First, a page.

• used NetPBM's tifftopnm -byrow and pnmnoraw commands to make a plain PPM file of the converted data.

With some messing about with awk and paste I made the following tables:

System 4.1 system colours

 65535, 65535, 65535    =>   255, 255, 255
 64512, 62333,  1327    =>   251, 244,  48
 65535, 25738,   652    =>   255, 124,  22
 56683,  2242,  1698    =>   234,  40,  10
 62167,  2134, 34028    =>   252,  47, 149
 18147,     0, 42302    =>    93,  25, 177
     0,     0, 54272    =>    20,  27, 216
   577, 43860, 60159    =>     0, 184, 237
  7969, 46995,  5169    =>     0, 192,  45
     0, 25775,  4528    =>     0, 117,  31
 22016, 11421,  1316    =>   107,  60,   9
 37079, 29024, 14900    =>   163, 132,  77
 49152, 49152, 49152    =>   203, 203, 203
 32768, 32768, 32768    =>   146, 146, 146
 16384, 16384, 16384    =>    81,  81,  81
     0,     0,     0    =>     0,   0,   0

Input colours:

system 4.1 colour swatch

Converted colours:

system 4.1 colour swatch, corrected

System 7 Icon Colours

 65535, 65535, 52428    =>   255, 254, 215
 65535, 52428, 39321    =>   255, 214, 171
 52428, 39321, 26214    =>   216, 170, 123
 65535, 26214, 13107    =>   255, 126,  70
 13107, 65535, 39321    =>     0, 251, 173
     0, 48059,     0    =>     0, 196,  35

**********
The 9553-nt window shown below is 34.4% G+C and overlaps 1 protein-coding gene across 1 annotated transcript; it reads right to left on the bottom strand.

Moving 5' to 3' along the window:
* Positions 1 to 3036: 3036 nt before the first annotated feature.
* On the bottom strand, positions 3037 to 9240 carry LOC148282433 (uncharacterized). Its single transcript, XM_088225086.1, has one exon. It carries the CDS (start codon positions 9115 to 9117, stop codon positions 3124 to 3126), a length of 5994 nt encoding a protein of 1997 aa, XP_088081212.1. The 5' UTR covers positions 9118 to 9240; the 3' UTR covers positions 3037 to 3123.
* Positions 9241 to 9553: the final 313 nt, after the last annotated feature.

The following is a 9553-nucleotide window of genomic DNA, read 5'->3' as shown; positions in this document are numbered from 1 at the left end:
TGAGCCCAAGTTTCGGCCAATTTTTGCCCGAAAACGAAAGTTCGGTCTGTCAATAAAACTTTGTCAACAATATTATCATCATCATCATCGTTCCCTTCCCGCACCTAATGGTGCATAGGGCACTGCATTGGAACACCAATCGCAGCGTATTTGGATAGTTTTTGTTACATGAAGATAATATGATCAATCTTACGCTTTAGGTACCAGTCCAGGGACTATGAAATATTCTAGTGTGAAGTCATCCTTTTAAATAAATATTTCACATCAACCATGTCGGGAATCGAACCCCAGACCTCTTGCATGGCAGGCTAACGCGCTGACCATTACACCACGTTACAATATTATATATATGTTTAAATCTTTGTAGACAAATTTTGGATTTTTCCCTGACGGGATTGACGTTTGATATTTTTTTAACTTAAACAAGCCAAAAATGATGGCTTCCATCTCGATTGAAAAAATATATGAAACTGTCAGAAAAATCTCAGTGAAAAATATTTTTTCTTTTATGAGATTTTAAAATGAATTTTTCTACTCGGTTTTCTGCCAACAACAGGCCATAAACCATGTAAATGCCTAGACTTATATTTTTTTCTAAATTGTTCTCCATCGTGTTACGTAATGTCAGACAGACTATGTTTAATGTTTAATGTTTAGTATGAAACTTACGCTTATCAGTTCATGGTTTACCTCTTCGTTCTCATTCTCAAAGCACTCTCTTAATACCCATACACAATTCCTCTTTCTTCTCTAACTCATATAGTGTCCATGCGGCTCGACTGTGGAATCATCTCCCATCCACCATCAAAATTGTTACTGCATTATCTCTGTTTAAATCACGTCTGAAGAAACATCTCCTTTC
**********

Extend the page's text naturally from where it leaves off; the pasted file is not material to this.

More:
13107, 39321, 26214    =>    48, 167, 123
 13107, 26214, 26214    =>    60, 120, 121
 39321, 65535, 65535    =>   161, 253, 255
     0, 39321, 65535    =>     0, 169, 253
     0,     0, 56797    =>    21,  29, 224
 13107,     0, 39321    =>    71,  21, 167
 52428, 52428, 65535    =>   214, 214, 254
 39321, 39321, 65535    =>   170, 171, 253
 26214, 26214, 52428    =>   123, 123, 211
 13107, 13107, 26214    =>    67,  68, 120
 65535, 26214, 52428    =>   255, 129, 212
 39321,     0, 26214    =>   175,  30, 120
 39321, 26214, 39321    =>   172, 124, 168
 65535, 65535, 65535    =>   255, 255, 255
 61166, 61166, 61166    =>   241, 241, 241
 56797, 56797, 56797    =>   228, 228, 228
 52428, 52428, 52428    =>   214, 214, 214
 48059, 48059, 48059    =>   199, 199, 199
 43690, 43690, 43690    =>   184, 184, 184
 34952, 34952, 34952    =>   154, 154, 154
 30583, 30583, 30583    =>   138, 138, 138
 21845, 21845, 21845    =>   104, 104, 104
 17476, 17476, 17476    =>    86,  86,  86
  8738,  8738,  8738    =>    45,  45,  45
  4369,  4369,  4369    =>    21,  21,  21
     0,     0,     0    =>     0,   0,   0
 65535, 65535,     0    =>   254, 253,  50
 56797,     0,     0    =>   234,  37,   4

Input colours:

system 7 icon colours

Converted colours:

system 7 icon colours, corrected

You'll notice that these colour transforms don't directly map individual input R, G or B channels to one corresponding output channel value. This is to be expected when using a perceptual colour mapping.